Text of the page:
Nice hair!

Started 2 months ago | Discussions thread
gardenersassistant Veteran Member • Posts: 8,903
Re: Nice hair!

Gary from Seattle wrote:

gardenersassistant wrote:

Gary from Seattle wrote:

gardenersassistant wrote:

It's certainly challenging with subjects that don't stay long in one place, the more so when a breeze is moving the plants around, so well done capturing those images.

Thanks; it takes a lot of patience and luck because of DOF and the necessary difficulty of targeting.

Gary from Seattle wrote:

Manual focus would be futile with the changing focus distance and shallow DOF.

I used autofocus for over a decade and never really got on with manual focus on the few occasions when I tried it. But then I moved to a manual focus only setup. To my surprise it has turned out that manual focus is giving me better focusing success than I got with autofocus, including some quite small subjects (2mm or so long) as they are moving around or what they are on is moving in the breeze, or sometimes both. I think it is focus peaking that is making the difference.

I use focus peaking and manual focus on plants, vascular, and bryophytes; but with bees I don't think this would work for me shooting at F8 on m4/3. The DOF at around 8" is supposed to be 2mm. Often, I will target the bee, press to get AF (very fast) but as I go to full press of the shutter, the bee has moved and I don't even shoot. I think BBF could help here, increasing the odds of a lucky shot.

I am finding that timing is key. This is with manual focus. My hands shake and especially at higher magnifications the subject is continually going in and out of focus, as I can see from the focus peaking (most of the time - sometimes there is no focus peaking signal at all, and most of the rest of the time the signal is very weak).

I have been practicing and practicing with the shutter button held half pressed (so there is the minimum time needed to activate the shutter), and getting a "feel" for how the random element of the in and out of focus is going, and often also deliberately moving the camera back and forth around the focus point which can give more predictability to the timing of in and out of focus. I'm practicing the timing of the shots to coincide with an instant that the focus peaking signal is showing. I obviously still get a lot of failures, the more so as subject size decreases and subject motion increases, but with continuing practice I'm finding that my success rate is improving, and is I think already significantly better than I was getting with autofocus.

Well, that is interesting and similar to what I do with plants. I think, if you are able to do this that you would be slightly quicker than acquiring AF.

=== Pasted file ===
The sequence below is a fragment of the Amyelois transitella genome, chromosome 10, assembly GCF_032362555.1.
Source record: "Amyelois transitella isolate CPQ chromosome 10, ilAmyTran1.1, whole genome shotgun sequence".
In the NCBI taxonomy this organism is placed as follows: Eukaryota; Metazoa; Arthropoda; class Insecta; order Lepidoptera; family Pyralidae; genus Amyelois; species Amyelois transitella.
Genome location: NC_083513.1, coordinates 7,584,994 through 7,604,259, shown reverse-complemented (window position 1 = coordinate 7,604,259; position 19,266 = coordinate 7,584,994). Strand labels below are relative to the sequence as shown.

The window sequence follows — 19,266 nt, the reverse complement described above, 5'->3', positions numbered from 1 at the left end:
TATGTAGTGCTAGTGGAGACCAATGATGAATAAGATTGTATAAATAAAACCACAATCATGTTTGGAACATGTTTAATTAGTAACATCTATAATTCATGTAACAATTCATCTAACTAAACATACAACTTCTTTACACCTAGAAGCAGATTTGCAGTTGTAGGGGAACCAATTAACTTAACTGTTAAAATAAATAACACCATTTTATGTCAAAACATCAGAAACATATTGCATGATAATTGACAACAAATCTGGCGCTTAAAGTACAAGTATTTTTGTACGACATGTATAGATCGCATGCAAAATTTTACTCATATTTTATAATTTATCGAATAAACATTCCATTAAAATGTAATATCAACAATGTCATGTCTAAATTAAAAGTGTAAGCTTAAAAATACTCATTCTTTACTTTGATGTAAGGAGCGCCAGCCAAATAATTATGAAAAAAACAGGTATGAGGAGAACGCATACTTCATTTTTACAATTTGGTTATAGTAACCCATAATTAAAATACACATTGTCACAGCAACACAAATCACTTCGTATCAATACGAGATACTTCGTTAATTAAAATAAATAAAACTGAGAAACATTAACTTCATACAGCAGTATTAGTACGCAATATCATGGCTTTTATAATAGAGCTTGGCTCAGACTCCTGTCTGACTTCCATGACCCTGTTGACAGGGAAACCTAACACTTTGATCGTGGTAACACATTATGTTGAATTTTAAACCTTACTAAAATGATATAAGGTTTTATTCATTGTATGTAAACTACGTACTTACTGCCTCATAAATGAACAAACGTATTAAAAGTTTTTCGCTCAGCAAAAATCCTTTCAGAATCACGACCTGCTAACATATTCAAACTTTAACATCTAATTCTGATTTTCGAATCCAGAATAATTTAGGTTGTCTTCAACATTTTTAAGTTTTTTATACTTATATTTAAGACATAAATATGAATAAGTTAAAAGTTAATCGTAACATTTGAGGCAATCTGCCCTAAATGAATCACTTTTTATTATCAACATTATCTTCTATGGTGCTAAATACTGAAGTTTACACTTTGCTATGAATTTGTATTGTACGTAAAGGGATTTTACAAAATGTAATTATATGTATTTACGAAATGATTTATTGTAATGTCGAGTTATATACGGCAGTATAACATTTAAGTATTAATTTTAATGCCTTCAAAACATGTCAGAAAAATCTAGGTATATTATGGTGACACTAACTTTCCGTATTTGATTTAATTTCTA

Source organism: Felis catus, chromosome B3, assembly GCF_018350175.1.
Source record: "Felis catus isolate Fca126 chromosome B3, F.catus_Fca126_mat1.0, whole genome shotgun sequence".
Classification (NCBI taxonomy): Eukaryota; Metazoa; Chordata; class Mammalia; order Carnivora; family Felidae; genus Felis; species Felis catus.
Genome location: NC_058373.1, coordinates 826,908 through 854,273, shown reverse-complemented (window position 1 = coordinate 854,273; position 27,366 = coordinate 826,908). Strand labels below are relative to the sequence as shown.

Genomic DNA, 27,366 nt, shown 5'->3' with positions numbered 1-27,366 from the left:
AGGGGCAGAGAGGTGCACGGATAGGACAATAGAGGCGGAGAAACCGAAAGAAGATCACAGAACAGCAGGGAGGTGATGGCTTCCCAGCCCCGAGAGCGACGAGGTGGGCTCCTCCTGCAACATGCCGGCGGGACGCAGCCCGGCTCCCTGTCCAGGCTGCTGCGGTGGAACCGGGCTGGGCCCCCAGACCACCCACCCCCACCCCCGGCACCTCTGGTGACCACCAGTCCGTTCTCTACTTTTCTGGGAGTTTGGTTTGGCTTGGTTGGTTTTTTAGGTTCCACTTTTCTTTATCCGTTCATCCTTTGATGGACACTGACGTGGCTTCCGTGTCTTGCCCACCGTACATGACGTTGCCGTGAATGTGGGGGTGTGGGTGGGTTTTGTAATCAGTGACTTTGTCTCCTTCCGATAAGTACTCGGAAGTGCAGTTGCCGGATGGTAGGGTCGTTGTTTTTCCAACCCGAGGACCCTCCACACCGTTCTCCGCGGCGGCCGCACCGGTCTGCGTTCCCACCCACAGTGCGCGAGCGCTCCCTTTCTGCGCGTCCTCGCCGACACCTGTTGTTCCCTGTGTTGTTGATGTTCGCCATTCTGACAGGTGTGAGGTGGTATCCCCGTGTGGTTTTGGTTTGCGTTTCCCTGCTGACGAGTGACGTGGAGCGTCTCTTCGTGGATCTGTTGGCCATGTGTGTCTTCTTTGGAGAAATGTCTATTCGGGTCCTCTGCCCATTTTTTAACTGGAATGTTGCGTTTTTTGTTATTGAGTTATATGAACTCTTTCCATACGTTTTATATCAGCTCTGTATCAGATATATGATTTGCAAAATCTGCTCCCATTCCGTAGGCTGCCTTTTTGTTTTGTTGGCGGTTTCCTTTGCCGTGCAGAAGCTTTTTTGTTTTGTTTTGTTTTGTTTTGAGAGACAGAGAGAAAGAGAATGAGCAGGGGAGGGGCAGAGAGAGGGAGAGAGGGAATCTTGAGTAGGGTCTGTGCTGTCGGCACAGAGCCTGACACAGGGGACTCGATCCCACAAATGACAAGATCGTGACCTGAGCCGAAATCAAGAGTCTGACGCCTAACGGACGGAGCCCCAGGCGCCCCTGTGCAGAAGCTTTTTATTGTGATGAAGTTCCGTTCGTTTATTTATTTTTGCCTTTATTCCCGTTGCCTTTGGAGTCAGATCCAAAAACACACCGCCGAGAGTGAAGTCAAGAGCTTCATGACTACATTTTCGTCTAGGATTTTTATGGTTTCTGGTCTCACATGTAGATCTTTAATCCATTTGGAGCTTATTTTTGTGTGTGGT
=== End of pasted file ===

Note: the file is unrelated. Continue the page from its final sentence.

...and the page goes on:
It feels that way. It probably depends on the camera and the type of AF, but with my systems focus acquisition time can be variable. And with anything other than an almost instant response there is time enough for my hand movement to have taken the camera away from the focus it has set. This is especially the case as I get towards 8:1, which is a 4.5mm x 3mm scene, and the subject bobs around a huge amount in (sometimes out of) the frame. Couple the hand movement with a subject that is moving around and/or is on something that is moving around in the breeze, and it gets .... interesting.

But, I'd suppose, that basically you would have to specify a focusing distance and then adjust to get that distance.

I think of it as adjusting the framing/magnification and then adjust to get the focus.

There is so little time to shoot before a bee (in warm temperatures) moves. I'l try that. I would not ordinarily be able to adjust MF - just move slightly to try to obtain the shot.

Yes, that is what I do. Another thing I do sometimes is to adjust the focus very slightly back and forth to go in and out of focus. I find this too can help with predictability of the in-focus instant. I'm not sure under what circumstance I use camera motion back and forth and what circumstances for focus ring back and forth. Perhaps it is just ... I don't know, intuitive? random?  I just find myself doing one or the other, without thinking about it. Anyway, it works quite nicely sometimes.

I think about 8" is about it as far as close focusing - at least for me. Certain bees - Colletes - are less tolerant of close approach. They clearly see me.

As I said in the post above, I think the key for me is anticipating what the bee is likely to do so I can get a good composition, but the bee doesn't always/often do what I want. I target way more often than I shoot. When I shoot, I then shoot a short burst of 2-3 frames. Sometimes one of those frames is lucky.

But this whole thing is a whale of a lot of fun and looking through the EVF, I get to watch some fascinating and sometimes quite funny behavior. It might be, if done right, that some short video clips would be very entertaining.

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